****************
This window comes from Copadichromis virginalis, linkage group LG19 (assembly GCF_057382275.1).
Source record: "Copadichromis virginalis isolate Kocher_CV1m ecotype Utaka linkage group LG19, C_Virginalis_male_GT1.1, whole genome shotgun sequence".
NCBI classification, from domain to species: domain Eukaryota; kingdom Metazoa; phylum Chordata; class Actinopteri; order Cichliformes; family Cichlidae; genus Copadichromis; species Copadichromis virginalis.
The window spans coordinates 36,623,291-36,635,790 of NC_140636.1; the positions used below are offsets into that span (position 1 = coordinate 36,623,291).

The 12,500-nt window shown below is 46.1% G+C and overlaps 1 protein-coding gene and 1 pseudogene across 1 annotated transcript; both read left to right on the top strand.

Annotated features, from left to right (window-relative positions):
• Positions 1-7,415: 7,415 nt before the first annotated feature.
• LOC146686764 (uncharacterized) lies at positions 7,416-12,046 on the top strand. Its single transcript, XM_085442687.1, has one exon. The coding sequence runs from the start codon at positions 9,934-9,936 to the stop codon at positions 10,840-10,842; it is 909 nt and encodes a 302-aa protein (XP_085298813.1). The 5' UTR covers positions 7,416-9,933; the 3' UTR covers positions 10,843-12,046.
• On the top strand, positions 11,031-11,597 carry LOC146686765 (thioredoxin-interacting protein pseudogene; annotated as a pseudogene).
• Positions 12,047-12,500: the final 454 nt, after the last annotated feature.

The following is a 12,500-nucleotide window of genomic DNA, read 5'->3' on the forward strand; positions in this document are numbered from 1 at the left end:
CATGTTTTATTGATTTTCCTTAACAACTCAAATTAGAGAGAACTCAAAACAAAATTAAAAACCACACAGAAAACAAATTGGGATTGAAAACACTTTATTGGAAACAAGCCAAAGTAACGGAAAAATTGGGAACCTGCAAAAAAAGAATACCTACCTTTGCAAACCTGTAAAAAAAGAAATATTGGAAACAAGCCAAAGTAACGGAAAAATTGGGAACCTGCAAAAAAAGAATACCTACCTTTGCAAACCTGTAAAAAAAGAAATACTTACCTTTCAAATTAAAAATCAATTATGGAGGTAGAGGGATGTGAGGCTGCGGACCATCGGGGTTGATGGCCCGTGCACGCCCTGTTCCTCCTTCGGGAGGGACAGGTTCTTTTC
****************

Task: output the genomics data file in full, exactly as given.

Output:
This window comes from Copadichromis virginalis, linkage group LG19 (assembly GCF_057382275.1).
Source record: "Copadichromis virginalis isolate Kocher_CV1m ecotype Utaka linkage group LG19, C_Virginalis_male_GT1.1, whole genome shotgun sequence".
NCBI classification, from domain to species: domain Eukaryota; kingdom Metazoa; phylum Chordata; class Actinopteri; order Cichliformes; family Cichlidae; genus Copadichromis; species Copadichromis virginalis.
The window spans coordinates 36,623,291-36,635,790 of NC_140636.1; the positions used below are offsets into that span (position 1 = coordinate 36,623,291).

The 12,500-nt window shown below is 46.1% G+C and overlaps 1 protein-coding gene and 1 pseudogene across 1 annotated transcript; both read left to right on the top strand.

Annotated features, from left to right (window-relative positions):
• Positions 1-7,415: 7,415 nt before the first annotated feature.
• LOC146686764 (uncharacterized) lies at positions 7,416-12,046 on the top strand. Its single transcript, XM_085442687.1, has one exon. The coding sequence runs from the start codon at positions 9,934-9,936 to the stop codon at positions 10,840-10,842; it is 909 nt and encodes a 302-aa protein (XP_085298813.1). The 5' UTR covers positions 7,416-9,933; the 3' UTR covers positions 10,843-12,046.
• On the top strand, positions 11,031-11,597 carry LOC146686765 (thioredoxin-interacting protein pseudogene; annotated as a pseudogene).
• Positions 12,047-12,500: the final 454 nt, after the last annotated feature.

The following is a 12,500-nucleotide window of genomic DNA, read 5'->3' on the forward strand; positions in this document are numbered from 1 at the left end:
CATGTTTTATTGATTTTCCTTAACAACTCAAATTAGAGAGAACTCAAAACAAAATTAAAAACCACACAGAAAACAAATTGGGATTGAAAACACTTTATTGGAAACAAGCCAAAGTAACGGAAAAATTGGGAACCTGCAAAAAAAGAATACCTACCTTTGCAAACCTGTAAAAAAAGAAATATTGGAAACAAGCCAAAGTAACGGAAAAATTGGGAACCTGCAAAAAAAGAATACCTACCTTTGCAAACCTGTAAAAAAAGAAATACTTACCTTTCAAATTAAAAATCAATTATGGAGGTAGAGGGATGTGAGGCTGCGGACCATCGGGGTTGATGGCCCGTGCACGCCCTGTTCCTCCTTCGGGAGGGACAGGTTCTTTTC